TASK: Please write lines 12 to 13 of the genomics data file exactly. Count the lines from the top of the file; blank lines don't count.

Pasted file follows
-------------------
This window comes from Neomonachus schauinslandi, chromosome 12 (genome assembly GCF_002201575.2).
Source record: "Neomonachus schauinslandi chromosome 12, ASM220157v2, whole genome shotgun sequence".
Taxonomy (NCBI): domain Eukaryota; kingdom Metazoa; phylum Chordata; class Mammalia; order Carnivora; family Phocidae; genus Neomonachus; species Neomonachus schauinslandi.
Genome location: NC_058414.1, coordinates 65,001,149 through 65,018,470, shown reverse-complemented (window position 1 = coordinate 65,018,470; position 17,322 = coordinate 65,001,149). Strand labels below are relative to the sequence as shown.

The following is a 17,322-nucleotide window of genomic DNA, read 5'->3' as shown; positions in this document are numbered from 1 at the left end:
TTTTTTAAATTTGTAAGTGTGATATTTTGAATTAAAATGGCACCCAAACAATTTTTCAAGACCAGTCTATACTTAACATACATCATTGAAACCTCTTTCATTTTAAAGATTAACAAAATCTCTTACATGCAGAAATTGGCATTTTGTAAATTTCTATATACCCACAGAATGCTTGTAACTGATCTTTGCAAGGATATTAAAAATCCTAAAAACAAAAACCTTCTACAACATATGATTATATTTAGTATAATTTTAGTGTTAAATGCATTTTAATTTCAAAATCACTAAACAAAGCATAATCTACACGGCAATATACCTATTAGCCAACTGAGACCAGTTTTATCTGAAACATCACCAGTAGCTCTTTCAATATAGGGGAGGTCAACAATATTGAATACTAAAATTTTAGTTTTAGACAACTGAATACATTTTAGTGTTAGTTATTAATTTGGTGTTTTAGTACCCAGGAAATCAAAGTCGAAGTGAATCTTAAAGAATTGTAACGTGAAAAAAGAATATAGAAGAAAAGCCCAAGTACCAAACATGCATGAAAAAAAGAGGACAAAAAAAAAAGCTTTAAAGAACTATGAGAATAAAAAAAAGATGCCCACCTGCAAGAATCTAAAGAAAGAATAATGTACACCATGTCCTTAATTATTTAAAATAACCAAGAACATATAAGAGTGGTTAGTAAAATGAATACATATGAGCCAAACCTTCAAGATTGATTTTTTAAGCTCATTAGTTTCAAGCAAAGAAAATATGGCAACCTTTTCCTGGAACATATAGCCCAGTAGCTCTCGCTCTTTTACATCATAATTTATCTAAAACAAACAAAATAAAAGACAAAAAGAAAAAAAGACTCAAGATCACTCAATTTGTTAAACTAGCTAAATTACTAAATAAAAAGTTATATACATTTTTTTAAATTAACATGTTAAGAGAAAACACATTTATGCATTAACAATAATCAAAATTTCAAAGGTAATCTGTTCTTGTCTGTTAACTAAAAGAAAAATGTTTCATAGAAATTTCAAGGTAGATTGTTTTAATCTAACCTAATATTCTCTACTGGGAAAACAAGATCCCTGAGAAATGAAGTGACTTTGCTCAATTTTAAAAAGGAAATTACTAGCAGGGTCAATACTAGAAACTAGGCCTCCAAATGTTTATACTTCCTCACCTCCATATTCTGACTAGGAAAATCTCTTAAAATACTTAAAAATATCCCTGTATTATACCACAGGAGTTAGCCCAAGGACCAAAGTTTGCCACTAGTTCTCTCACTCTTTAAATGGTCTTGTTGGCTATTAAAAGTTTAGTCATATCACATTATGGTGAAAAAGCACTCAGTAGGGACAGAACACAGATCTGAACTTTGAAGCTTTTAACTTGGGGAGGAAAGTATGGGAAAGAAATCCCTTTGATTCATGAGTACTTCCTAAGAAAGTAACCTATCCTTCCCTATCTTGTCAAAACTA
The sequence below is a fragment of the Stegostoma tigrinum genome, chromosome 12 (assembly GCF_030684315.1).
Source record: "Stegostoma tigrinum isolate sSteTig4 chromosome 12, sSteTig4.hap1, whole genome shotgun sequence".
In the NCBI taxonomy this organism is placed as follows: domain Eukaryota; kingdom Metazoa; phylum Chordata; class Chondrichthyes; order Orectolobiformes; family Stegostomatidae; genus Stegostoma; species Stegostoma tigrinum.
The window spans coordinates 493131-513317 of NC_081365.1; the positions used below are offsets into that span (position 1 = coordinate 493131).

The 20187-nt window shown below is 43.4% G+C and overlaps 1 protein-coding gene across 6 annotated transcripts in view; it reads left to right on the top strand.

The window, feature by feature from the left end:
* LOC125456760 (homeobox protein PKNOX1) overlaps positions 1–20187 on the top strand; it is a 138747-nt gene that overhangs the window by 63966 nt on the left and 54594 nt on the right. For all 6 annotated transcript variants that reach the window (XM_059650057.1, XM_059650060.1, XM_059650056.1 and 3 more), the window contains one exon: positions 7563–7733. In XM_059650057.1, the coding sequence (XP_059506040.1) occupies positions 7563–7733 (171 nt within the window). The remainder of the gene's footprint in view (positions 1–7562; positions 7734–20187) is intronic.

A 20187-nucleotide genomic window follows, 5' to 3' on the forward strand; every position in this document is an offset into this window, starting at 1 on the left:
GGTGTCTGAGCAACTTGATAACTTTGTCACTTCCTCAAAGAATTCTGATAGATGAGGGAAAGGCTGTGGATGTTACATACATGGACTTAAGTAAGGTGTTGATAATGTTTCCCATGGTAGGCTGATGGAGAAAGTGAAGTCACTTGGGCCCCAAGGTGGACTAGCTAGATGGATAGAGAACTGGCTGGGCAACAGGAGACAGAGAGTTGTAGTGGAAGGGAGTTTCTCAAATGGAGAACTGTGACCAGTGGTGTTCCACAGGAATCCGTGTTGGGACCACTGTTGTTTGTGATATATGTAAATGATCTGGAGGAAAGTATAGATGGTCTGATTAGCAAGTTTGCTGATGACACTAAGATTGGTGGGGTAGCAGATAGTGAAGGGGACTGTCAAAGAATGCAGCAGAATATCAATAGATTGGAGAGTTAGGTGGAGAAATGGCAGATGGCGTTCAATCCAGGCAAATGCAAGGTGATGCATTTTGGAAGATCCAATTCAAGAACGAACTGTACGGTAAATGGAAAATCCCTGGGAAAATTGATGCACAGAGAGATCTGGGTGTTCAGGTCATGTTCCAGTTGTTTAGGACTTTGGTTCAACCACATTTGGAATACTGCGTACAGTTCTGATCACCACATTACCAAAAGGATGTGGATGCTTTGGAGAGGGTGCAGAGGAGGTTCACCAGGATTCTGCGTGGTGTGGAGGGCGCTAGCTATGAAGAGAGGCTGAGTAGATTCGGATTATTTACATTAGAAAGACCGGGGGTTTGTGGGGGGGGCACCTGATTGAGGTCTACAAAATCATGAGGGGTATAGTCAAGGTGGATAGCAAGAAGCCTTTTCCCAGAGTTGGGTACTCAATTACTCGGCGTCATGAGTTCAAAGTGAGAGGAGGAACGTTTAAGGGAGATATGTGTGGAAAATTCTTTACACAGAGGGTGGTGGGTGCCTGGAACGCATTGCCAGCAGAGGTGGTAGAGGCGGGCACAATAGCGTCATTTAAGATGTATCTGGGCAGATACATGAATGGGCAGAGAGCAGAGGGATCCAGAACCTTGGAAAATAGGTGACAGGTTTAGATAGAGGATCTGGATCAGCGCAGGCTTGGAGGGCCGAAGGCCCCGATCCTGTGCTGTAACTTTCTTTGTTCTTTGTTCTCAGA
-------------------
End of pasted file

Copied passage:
The window, feature by feature from the left end:
* LOC125456760 (homeobox protein PKNOX1) overlaps positions 1–20187 on the top strand; it is a 138747-nt gene that overhangs the window by 63966 nt on the left and 54594 nt on the right. For all 6 annotated transcript variants that reach the window (XM_059650057.1, XM_059650060.1, XM_059650056.1 and 3 more), the window contains one exon: positions 7563–7733. In XM_059650057.1, the coding sequence (XP_059506040.1) occupies positions 7563–7733 (171 nt within the window). The remainder of the gene's footprint in view (positions 1–7562; positions 7734–20187) is intronic.